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Original Article

Differential platelet receptor expression following hydroxyethyl starch infusion in thrombocytopaenic orthotopic liver transplantation recipients

Jüttner, B.*; Kuse, E. R.; Elsner, H.-A.; Heine, J.*; Jaeger, K.*; Piepenbrock, S.*; Scheinichen, D.*

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European Journal of Anaesthesiology: April 2004 - Volume 21 - Issue 4 - p 309-313

Abstract

In orthotopic liver transplantation bleeding problems are well-recognized and prevalent early post-operative complications. Thrombocytopaenia is found in about 30-64% of cirrhotic patients [1]. However, the contribution of thrombocytopaenia to bleeding is unclear [2]. Massive blood loss results in hypovolaemia requiring the transfusion of blood components, and crystalloids or hydroxyethyl starch (HES) for volume substitution. HES solutions are widely used for plasma volume expansion, although they compromise coagulation [3], and especially platelet function both in in vitro experiments [4] and after in vivo infusion [5-7]. HES of varying molecular weights inhibit platelet function by reducing the availability of glycoprotein (GP) IIb/IIIa (CD41), which is the functional receptor for fibrinogen on the platelet surface [8]. Platelet activation leads to an increase in the number of GPIIb/IIIa complexes expressed on the platelet surface, and transforms GPIIb/IIIa complexes to a state that is able to bind to fibrinogen or von Willebrand factor [9], which is the prerequisite for platelet aggregation.

Like GPIIb/IIIa, the adhesion molecule P-selectin (CD62P), which is synthesized by megakaryocytes and incorporated in the platelet α-granules, plays a central role in platelet activation. After stimulation of platelets, P-selectin is rapidly transported to the cell surface during fusion of the α-granule membrane with the plasma membrane. P-selectin is involved in the adhesion of activated platelets to endothelium, leucocytes, monocytes and granulocytes. Findings from previous studies have shown that platelet activation is a potent stimulus for platelet-neutrophil complex formation and neutrophil function [10,11]. The complex formation is mediated by platelet P-selectin and leucocyte β2 integrins, and plays a prominent role in haemostasis and inflammation [12,13].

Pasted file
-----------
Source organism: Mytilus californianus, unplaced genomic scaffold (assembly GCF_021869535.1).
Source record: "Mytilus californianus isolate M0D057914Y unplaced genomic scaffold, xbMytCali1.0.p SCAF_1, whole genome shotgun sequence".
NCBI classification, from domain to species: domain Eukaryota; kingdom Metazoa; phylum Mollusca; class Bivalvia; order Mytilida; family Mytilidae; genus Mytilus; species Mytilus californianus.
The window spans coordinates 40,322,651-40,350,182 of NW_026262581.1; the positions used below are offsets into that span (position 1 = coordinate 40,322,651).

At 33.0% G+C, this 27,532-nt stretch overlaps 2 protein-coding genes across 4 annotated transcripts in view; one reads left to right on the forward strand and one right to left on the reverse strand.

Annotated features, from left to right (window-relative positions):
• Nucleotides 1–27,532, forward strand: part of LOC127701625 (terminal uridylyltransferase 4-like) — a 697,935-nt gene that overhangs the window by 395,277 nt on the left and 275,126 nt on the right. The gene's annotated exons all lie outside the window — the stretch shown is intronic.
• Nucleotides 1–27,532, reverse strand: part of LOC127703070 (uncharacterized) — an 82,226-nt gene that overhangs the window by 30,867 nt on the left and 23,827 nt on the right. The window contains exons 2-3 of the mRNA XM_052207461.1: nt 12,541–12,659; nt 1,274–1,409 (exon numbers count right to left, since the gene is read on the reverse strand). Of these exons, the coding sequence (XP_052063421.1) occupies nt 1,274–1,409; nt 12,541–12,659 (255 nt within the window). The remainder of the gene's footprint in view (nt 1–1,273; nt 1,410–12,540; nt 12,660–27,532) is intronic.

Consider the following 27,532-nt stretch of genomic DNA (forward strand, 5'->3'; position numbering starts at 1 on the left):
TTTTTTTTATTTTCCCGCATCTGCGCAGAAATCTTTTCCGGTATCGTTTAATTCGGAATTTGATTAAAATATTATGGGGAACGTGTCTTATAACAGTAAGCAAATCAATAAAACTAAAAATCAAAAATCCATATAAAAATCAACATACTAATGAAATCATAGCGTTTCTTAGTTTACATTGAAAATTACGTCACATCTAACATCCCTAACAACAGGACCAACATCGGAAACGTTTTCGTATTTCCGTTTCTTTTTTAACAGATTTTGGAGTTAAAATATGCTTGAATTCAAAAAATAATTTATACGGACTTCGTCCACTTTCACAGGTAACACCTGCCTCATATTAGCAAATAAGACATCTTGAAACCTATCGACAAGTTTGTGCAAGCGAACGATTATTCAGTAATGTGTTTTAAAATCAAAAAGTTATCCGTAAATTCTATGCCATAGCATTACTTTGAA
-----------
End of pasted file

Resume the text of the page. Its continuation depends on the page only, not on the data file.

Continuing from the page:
The present prospective study was performed to assess the availability of platelet GPIIb/IIIa following infusion of HES in the case of thrombocytopaenia associated with liver transplantation. Also we evaluated the P-selectin expression and the effects on the aggregation of platelets to leucocytes.

Methods

After written informed consent from our local Ethics Committee, 12 patients (7 male, mean age 47 ± 14.8 yr) were included in the study. All patients underwent full size orthotopic liver transplantation for end-stage liver disease (viral cirrhosis) and were on days 3-5 of postoperative thrombocytopaenia after transplantation (platelet count 50-70 GL−1). All patients received a bolus infusion of HES 6% 10 mL kg−1, of medium molecular weight (200 kDa/0.5; Hemohes, Braun, Germany), over a period of 30 min.

The immunosuppression protocol consists of bolus methylprednisolone intraoperatively, which was gradually tapered down in the following days. Furthermore, interleukin 2 (IL-2) receptor antibody (Basiliximab; Novartis, Basel, Switzerland) was given 6 h postoperatively, and at the postoperative day 4; and cyclosporin (Novartis) was administered intravenously (i.v.) starting on postoperative day 1. In cases of hepatitis C, only one single dose of corticosteroids was given intraoperatively, and mycophenolate mofetil (MMF; Roche, Grenzach-Wyhlen, Germany) was added on postoperative day 1.